A user or system manager associated with a server 16 can provide or otherwise designate filtering schemes for providing search results. A subscriber, for example, can determine to exclude products from particular users based upon a received profile (i.e., age, etc.). Those with ordinary skill in the art will recognize that there are many parameters by which a subscriber can filter or otherwise customize the search results.
The methods and systems can operate with security measures that can be established by a system manager related to a server 16. For example, query information can be received or otherwise associated with identity information. A dictionary 18 can be configured to prevent the query information from being applied to a data source for which the user is not allowed to otherwise access. In such an embodiment, the methods and systems herein can be incorporated behind a firewall.
Those with ordinary skill in the art will recognize that the methods and systems can also be practiced outside of a firewall. In such an embodiment, a distributed or other search can be performed across a network such as the internet or an intranet, wherein accessibility to the data sources may not be protected by a firewall. As indicated previously, search results can be aggregated at the initiating device 12 or another remote device for presentation to a user.
A dictionary 18 can also generate an output log that can be understood to be a computer file that can be accessed by a system administrator or other authorized individual or entity according to the server 16 configuration or other authorization scheme. The log file can be stored locally on the server 16 or another memory device connected to the server 16 through a wired or wireless network. The log files can be configured to provide data pertaining to received query information, customized search queries, generated search results, query identity, data source identity, time of query, etc., with such examples provided only for illustration. By editing the log file, a system administrator can view the effectiveness of the dictionary with respect to query information, desired results, security, etc. Filters can be applied to the log files to provide log results based on results generated, date, time of day, time period, etc.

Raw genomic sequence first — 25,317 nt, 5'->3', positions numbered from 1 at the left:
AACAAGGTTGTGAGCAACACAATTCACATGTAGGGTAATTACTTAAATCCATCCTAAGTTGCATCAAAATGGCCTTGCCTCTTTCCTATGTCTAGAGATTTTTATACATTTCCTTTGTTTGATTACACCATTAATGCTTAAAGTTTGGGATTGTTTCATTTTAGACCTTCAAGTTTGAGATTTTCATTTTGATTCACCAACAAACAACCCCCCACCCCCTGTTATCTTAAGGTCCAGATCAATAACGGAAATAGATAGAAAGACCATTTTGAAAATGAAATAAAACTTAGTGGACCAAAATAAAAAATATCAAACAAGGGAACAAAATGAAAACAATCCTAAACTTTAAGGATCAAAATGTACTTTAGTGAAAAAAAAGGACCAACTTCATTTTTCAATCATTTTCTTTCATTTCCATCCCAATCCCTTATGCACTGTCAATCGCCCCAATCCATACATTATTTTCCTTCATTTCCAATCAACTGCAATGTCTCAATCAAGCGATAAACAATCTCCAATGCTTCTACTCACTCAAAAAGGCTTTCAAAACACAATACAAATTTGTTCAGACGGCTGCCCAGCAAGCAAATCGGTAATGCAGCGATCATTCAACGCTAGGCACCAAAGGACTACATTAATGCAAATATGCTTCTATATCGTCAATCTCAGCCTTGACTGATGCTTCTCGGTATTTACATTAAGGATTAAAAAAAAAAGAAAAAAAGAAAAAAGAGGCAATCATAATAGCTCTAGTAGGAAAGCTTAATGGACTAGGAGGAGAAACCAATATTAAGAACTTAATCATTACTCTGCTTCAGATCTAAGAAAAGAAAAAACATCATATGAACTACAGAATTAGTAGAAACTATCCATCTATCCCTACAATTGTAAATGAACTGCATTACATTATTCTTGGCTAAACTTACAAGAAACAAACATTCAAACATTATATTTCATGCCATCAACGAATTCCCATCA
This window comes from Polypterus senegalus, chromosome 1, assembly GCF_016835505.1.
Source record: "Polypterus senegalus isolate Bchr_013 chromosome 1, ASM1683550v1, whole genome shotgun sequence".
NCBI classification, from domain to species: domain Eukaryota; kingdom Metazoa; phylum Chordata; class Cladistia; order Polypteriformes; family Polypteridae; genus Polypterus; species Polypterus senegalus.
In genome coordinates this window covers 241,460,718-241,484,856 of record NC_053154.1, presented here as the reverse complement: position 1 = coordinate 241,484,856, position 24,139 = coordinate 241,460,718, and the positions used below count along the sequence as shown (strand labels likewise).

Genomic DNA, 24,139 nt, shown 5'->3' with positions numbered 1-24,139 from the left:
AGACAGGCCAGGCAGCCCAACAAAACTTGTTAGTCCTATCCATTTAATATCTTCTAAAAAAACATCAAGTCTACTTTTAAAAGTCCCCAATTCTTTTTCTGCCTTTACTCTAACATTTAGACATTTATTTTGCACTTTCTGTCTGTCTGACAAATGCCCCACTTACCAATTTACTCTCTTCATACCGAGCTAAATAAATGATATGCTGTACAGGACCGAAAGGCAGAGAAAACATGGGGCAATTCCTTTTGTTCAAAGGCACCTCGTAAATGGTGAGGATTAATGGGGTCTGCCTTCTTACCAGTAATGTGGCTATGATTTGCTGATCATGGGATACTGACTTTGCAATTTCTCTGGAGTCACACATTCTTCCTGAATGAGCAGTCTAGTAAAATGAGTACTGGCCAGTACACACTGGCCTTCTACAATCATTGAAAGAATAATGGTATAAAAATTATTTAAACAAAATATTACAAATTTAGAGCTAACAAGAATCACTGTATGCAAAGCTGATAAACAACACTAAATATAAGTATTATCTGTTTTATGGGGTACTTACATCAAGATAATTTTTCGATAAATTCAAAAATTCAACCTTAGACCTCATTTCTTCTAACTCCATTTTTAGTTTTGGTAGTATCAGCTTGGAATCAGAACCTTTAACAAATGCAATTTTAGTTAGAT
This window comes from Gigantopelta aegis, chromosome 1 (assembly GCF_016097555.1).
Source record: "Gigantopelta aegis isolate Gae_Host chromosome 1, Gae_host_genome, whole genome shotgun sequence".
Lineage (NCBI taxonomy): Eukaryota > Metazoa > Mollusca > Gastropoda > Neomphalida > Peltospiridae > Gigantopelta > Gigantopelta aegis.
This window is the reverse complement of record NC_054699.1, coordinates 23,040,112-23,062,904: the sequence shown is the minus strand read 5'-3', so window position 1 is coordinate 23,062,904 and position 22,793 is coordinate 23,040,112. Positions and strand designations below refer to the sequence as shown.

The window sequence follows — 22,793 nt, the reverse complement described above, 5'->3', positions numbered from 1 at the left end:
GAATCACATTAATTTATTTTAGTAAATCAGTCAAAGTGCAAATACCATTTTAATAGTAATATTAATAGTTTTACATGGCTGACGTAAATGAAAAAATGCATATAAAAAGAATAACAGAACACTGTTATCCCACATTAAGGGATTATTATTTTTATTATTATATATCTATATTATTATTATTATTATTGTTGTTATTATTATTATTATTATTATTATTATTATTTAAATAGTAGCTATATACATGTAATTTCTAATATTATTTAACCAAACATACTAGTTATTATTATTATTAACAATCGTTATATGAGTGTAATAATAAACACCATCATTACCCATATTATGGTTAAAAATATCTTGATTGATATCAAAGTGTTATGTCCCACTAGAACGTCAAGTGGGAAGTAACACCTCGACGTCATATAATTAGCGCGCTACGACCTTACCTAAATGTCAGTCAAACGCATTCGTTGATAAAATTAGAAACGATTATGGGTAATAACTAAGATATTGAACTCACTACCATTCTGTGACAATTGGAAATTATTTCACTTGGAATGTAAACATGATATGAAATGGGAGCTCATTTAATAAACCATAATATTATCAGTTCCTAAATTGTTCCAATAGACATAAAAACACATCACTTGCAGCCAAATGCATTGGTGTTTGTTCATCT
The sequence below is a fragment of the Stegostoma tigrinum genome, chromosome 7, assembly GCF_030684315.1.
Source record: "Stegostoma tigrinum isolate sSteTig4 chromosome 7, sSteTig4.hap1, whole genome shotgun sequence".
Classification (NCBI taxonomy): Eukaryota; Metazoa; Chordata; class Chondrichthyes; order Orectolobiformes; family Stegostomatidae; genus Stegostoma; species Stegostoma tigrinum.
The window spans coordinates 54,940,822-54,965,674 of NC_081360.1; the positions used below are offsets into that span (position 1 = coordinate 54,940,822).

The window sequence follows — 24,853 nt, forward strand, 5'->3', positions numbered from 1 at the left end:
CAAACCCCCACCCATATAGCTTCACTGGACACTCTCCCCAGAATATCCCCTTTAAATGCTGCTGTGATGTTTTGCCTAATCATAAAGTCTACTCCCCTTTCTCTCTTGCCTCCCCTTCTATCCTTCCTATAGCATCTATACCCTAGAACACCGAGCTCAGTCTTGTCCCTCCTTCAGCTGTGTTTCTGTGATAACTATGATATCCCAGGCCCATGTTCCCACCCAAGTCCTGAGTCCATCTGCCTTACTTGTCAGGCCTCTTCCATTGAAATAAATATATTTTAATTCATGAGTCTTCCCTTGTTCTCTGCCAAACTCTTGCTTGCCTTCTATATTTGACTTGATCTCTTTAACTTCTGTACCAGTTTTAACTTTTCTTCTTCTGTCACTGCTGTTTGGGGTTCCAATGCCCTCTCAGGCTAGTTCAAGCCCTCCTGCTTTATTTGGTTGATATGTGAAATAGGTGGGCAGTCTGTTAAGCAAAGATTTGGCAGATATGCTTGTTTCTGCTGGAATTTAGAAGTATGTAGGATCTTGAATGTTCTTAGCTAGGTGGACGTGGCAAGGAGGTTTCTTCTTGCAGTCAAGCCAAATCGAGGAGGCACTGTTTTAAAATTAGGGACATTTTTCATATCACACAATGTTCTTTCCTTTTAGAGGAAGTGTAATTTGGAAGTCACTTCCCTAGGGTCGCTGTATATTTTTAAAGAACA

In the illustrated embodiments, a system administrator or other authorized user can edit a dictionary 18 to further customize the dictionary 18. Such edits can result from an analysis of the log file, for example. Dictionary edits can also be performed to further enhance business objectives. For example, automated, scheduled searches can be performed to query databases for stock information, etc. In an embodiment, an email can be generated based on a search. For example, in an automated search established by an administrator to verify stock quantity, once a stock quantity reaches a predetermined value, an email can be sent to the administrator and/or another interested party.